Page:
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Mouthwash is a liquid that you can use as a rinse before or after brushing your teeth. Usually, people use mouthwashes for aesthetic reasons. Most individuals use it to sweeten or freshen their breath. However, it does also help to remove food particles left over after brushing. Mouthwash is also available in antiplaque or antigingivitis forms to help manage plaque and prevent gum disease.
A mouthwash is used after brushing and flossing. This liquid is swished in the mouth and then spit out. Mouthwashes are used for a variety of reasons:
- to freshen breath
- help prevent or control tooth decay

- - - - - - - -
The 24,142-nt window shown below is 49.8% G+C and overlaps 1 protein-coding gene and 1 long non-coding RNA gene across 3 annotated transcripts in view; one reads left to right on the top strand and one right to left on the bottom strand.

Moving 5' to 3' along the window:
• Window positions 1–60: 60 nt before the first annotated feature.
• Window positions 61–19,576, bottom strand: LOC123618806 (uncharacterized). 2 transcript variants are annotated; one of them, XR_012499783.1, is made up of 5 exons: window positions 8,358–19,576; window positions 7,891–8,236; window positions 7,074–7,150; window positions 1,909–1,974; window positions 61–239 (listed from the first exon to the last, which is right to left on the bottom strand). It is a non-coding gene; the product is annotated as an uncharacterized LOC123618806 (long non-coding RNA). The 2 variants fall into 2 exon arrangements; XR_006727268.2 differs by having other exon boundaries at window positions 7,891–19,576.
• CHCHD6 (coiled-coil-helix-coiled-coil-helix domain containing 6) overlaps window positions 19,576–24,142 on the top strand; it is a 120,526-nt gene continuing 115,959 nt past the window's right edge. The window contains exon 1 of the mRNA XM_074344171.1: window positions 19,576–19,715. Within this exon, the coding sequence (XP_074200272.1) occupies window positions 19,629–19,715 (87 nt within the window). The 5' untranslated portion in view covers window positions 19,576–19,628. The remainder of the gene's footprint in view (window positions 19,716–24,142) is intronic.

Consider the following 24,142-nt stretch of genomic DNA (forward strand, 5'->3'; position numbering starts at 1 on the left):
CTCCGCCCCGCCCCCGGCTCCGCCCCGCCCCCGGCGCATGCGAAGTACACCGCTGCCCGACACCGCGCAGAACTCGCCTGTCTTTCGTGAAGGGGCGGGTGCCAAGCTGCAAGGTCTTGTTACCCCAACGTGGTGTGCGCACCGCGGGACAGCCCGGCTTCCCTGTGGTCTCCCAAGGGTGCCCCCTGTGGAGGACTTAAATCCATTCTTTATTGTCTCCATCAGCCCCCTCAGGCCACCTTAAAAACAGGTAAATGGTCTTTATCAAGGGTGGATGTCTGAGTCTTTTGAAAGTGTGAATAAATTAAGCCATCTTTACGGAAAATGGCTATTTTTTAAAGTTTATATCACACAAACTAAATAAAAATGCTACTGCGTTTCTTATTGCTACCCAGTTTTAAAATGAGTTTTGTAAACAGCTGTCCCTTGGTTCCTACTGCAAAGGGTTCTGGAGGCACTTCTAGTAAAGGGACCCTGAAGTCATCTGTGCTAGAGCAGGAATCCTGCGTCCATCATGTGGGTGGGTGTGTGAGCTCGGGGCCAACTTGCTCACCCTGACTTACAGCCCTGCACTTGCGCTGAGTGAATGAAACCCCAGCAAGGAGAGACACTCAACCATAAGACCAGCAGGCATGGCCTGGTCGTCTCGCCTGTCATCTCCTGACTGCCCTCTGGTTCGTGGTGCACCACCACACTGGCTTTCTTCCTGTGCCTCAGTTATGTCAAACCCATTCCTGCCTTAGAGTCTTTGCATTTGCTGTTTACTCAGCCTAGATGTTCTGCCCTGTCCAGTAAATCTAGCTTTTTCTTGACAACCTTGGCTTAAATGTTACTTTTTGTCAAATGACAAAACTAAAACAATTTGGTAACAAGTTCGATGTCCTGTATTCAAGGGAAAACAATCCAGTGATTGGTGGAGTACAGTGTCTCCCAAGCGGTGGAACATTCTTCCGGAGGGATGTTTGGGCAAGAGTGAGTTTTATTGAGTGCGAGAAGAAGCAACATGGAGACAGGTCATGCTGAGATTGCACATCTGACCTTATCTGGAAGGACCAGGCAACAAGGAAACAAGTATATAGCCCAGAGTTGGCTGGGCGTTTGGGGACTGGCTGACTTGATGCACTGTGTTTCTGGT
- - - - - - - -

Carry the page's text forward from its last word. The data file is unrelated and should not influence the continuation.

- reduce plaque (a thin film of bacteria that forms on teeth)
- prevent or reduce gingivitis (an early stage of gum disease)
- reduce the speed that tartar (hardened plaque) forms on the teeth
- or to produce a combination of these effects.
You may use mouthwash, or mouth rinse, as part of your oral hygiene to freshen your breath and help eliminate bacteria. Mouthwash contains active ingredients such as sodium fluoride that help kill bacteria in your mouth. Other forms of mouthwash can target cavity prevention, plague, or gingivitis (gum infection). The mouthwashes you buy at the store are usually used before or after brushing to remove food particles and cover bad breath. Your dentist may prescribe a therapeutic mouthwash to protect you from conditions such as periodontitis (gum inflammation).
Important: This content reflects information from various individuals and organizations and may offer alternative or opposing points of view. It should not be used for medical advice, diagnosis or treatment. As always, you should consult with your healthcare provider about your specific health needs.